Scheer attended a conference held by Clayton Behavioral on modern research about drug addiction. She said she used information from the conference to put together a lesson educating students on harm reduction and other aspects of substance abuse not discussed in the curriculum. 

“The first year [I taught the lesson], the student reaction was ‘Wow, this is controversial stuff.’ This year, it’s becoming more accepted in general,” Scheer said. “A student this year came up and said ‘Thank you for talking about this.’ That student felt like this is something we don’t ever discuss.”

Scheer said she was glad to be able to teach students information they had never learned about in other classes. However, she said she also had personal motivation for teaching this lesson. 

“I had two students die of overdoses in one year of teaching. That was a turning point for me. I really struggled to deal with that emotionally. I felt like I had no power and was trying to take back a little of that power [by teaching about addiction]. Anything we can do to reduce the stigma [around addiction] is important.”

While educating students about substance abuse helped her deal with her own emotions, Scheer said she also believes it can benefit students. According to Scheer, talking about addiction can help reduce the shame students may feel about their own experiences with addiction.

I had two students due of overdoses in one year of teaching. That was a turning point for me.

— Angela Scheer

“As a student, if you have a parent or family member who’s struggling [with addiction], the current norms and expectations in our society can make you feel ashamed,” Scheer said. “I think anything we can do to help alleviate that is important. We also have to recognize it as a mental health struggle. People need mental health assistance to address [addiction], not shame and berating and ostracism.”


Bergman said treating addicts with kindness rather than shame is important. He said even small acts can make a huge difference in someone’s life. 

“Even if I make someone laugh or smile when they come in for needles, just letting them know ‘Hey, I’m not judging you. I love you where you are,’ makes a difference in their lives,” Bergman said. “[They shouldn’t] be ashamed — [addiction] is not a moral failing, it’s a mental health issue.”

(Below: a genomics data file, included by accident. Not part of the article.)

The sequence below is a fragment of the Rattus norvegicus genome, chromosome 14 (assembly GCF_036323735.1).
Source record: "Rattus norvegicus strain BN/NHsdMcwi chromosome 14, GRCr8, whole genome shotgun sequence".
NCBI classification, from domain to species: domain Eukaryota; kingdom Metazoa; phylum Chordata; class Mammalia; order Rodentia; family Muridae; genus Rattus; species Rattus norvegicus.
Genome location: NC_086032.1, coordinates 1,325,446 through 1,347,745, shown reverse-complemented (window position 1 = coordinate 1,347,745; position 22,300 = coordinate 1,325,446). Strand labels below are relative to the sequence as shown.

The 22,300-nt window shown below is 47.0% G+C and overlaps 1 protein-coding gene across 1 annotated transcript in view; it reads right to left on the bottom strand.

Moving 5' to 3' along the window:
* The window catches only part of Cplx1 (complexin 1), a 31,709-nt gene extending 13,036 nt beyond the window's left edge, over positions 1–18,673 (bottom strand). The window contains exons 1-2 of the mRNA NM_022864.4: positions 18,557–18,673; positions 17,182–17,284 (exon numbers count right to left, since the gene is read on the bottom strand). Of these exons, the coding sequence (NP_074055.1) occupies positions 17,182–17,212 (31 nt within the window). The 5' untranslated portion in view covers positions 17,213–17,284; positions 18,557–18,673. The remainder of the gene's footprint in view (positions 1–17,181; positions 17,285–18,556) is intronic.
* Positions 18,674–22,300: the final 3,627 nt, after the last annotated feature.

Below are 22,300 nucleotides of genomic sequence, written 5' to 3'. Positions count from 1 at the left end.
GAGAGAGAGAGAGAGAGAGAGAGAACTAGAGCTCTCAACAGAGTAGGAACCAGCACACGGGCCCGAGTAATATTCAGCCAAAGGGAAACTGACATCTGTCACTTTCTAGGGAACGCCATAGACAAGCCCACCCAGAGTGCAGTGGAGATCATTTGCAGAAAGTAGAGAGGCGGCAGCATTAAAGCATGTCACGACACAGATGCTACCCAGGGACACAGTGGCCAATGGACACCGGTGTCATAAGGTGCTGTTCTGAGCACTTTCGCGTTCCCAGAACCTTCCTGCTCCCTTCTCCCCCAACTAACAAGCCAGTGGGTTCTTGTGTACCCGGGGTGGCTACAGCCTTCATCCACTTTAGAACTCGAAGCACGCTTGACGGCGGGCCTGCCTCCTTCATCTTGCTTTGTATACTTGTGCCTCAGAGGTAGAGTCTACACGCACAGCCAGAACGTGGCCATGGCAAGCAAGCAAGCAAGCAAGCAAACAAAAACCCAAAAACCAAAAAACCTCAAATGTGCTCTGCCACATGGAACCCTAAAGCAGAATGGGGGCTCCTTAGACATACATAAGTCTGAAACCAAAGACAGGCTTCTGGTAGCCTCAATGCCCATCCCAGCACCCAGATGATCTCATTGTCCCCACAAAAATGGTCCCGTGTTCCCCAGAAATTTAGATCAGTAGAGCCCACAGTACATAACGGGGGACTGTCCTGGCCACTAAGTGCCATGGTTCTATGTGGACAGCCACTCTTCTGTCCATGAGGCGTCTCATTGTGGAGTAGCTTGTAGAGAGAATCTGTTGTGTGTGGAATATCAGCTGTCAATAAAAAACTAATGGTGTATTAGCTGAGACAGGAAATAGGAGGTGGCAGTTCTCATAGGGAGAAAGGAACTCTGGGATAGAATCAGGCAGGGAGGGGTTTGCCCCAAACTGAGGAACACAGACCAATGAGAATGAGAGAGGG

While ridicule from others can make getting help feel daunting, self-shame can be just as detrimental. Smith said viewing addiction as his own personal failure made finding help more challenging. 

“My dad didn’t think I needed any help. He thought I was perfectly fine and [getting outside help] wasn’t going to benefit me in any way,” Smith said. “[Looking at it like] it’s an issue with you, when it’s an issue with where you are mentally, [is harmful]. 

Smith said he was able to get help and take steps toward recovery. He advises anyone in a similar situation to him not to be afraid to ask for help. 

“I was able to overcome [the stigma],” Smith said. “It wasn’t the easiest — for a few months I was doing IOP (intensive outpatient programs) and everything I could to stay away from really any type of medication. [My advice] to anyone who’s struggling [with addiction] is to not be afraid to talk to people about it. Whatever you’re struggling with, try and get help with it.” 

Bergman said seeking help can come with shame. However, he also said finding resources is an important step in recovery. 

“Don’t let the stigma kill you,” Bergman said. There are resources out there to help you.”


Resources for students struggling with addiction:

1. MoNetwork: 844-REBEL-UP or contact Michael Bergman at [email protected]

2. NCADA GuidEd:

3. Preferred Family Healthcare: — South Country location focuses on adolescent substance use